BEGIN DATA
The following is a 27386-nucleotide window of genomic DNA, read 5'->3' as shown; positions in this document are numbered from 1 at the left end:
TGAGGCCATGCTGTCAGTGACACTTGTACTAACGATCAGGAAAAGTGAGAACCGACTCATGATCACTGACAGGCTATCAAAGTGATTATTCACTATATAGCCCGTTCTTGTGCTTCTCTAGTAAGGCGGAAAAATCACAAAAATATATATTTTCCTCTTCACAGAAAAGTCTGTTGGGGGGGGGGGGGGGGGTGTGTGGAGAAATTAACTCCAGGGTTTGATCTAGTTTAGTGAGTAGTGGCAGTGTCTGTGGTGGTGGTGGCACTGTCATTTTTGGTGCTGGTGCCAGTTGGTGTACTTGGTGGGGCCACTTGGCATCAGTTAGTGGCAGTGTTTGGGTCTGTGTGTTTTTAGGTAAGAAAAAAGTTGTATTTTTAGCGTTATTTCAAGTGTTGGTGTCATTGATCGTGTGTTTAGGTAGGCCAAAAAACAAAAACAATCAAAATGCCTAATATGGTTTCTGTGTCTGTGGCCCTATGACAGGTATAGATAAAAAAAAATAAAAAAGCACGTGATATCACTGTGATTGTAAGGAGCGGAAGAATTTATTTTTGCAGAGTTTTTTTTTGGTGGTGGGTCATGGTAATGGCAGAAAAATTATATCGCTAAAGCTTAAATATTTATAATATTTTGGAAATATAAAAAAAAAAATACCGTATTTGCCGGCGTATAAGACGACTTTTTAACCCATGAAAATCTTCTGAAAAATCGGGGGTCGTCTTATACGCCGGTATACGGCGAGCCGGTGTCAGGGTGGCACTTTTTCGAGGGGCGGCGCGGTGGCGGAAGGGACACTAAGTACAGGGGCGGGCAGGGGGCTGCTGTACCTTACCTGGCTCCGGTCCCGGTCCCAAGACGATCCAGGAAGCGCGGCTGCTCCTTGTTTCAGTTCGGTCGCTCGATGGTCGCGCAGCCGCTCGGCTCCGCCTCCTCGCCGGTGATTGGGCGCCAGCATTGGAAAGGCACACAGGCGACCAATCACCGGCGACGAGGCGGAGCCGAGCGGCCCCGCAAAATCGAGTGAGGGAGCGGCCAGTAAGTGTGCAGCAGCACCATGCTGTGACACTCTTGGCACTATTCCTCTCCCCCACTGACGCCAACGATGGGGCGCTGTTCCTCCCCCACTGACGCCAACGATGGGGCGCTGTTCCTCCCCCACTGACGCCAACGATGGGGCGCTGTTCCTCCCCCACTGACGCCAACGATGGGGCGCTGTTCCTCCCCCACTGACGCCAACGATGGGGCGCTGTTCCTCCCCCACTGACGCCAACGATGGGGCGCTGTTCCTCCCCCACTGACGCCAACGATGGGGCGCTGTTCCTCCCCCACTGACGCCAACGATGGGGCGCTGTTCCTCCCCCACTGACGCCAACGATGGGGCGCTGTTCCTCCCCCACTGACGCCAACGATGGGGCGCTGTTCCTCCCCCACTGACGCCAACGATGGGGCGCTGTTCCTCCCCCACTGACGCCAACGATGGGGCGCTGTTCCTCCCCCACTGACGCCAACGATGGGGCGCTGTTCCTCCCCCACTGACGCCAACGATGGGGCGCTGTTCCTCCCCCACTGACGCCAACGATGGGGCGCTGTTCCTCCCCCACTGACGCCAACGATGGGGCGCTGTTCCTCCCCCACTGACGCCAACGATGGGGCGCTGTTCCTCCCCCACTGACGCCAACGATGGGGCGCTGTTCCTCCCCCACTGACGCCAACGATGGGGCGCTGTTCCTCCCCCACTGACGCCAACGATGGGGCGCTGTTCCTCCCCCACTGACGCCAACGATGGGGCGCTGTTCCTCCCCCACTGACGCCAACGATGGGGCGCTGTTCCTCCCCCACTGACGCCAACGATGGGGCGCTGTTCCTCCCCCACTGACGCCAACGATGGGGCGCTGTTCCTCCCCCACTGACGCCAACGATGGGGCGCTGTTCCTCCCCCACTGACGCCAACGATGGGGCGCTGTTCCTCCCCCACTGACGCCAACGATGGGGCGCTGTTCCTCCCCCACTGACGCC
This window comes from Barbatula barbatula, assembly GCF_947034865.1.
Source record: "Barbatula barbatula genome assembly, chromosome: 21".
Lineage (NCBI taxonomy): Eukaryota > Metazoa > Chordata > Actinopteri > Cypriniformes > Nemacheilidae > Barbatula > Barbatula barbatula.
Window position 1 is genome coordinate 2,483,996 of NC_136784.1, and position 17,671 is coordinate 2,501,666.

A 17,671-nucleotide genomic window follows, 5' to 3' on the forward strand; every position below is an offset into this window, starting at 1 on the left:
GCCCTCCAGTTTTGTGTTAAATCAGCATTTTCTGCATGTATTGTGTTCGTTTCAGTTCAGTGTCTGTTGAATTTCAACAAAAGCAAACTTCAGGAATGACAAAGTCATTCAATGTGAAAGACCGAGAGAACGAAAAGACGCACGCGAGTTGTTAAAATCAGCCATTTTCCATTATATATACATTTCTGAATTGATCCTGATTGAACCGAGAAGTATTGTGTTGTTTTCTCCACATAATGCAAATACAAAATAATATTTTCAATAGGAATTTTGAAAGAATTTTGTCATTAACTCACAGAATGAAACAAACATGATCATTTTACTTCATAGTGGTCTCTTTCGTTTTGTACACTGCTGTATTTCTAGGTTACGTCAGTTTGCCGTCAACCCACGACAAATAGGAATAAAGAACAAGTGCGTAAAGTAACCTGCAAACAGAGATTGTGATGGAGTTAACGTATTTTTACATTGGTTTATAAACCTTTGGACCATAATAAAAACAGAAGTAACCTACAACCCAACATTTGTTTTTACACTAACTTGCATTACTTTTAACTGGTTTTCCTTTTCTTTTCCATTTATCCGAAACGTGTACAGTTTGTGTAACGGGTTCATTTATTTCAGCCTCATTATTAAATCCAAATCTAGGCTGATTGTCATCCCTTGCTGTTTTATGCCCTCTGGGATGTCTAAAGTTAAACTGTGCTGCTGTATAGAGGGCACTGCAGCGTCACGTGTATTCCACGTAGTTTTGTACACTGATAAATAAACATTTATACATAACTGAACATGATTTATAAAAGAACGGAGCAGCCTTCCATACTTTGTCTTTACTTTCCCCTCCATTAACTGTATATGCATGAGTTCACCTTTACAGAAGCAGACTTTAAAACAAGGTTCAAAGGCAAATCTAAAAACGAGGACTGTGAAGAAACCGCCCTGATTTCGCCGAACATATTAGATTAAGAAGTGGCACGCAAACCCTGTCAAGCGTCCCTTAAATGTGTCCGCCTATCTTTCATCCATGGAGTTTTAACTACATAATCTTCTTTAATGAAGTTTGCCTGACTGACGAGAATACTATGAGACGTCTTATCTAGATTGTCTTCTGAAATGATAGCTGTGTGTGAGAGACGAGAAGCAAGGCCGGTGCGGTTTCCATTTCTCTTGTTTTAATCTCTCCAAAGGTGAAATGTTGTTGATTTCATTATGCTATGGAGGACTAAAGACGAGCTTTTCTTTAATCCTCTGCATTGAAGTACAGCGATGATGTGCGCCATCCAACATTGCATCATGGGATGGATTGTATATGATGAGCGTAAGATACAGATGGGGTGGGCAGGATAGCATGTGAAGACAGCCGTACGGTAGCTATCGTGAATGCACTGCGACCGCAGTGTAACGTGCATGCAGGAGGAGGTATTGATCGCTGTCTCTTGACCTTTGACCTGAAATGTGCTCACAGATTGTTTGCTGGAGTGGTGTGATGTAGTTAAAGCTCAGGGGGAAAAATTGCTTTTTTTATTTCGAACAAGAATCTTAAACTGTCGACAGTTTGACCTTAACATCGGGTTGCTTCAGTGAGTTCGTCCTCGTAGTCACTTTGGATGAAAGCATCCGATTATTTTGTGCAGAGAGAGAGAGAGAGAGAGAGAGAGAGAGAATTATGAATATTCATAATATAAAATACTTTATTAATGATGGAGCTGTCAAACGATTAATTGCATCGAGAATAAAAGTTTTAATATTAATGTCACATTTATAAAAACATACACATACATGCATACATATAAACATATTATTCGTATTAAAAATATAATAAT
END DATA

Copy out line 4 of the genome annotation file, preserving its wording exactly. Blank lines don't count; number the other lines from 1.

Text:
Source record: "Barbatula barbatula genome assembly, chromosome: 21".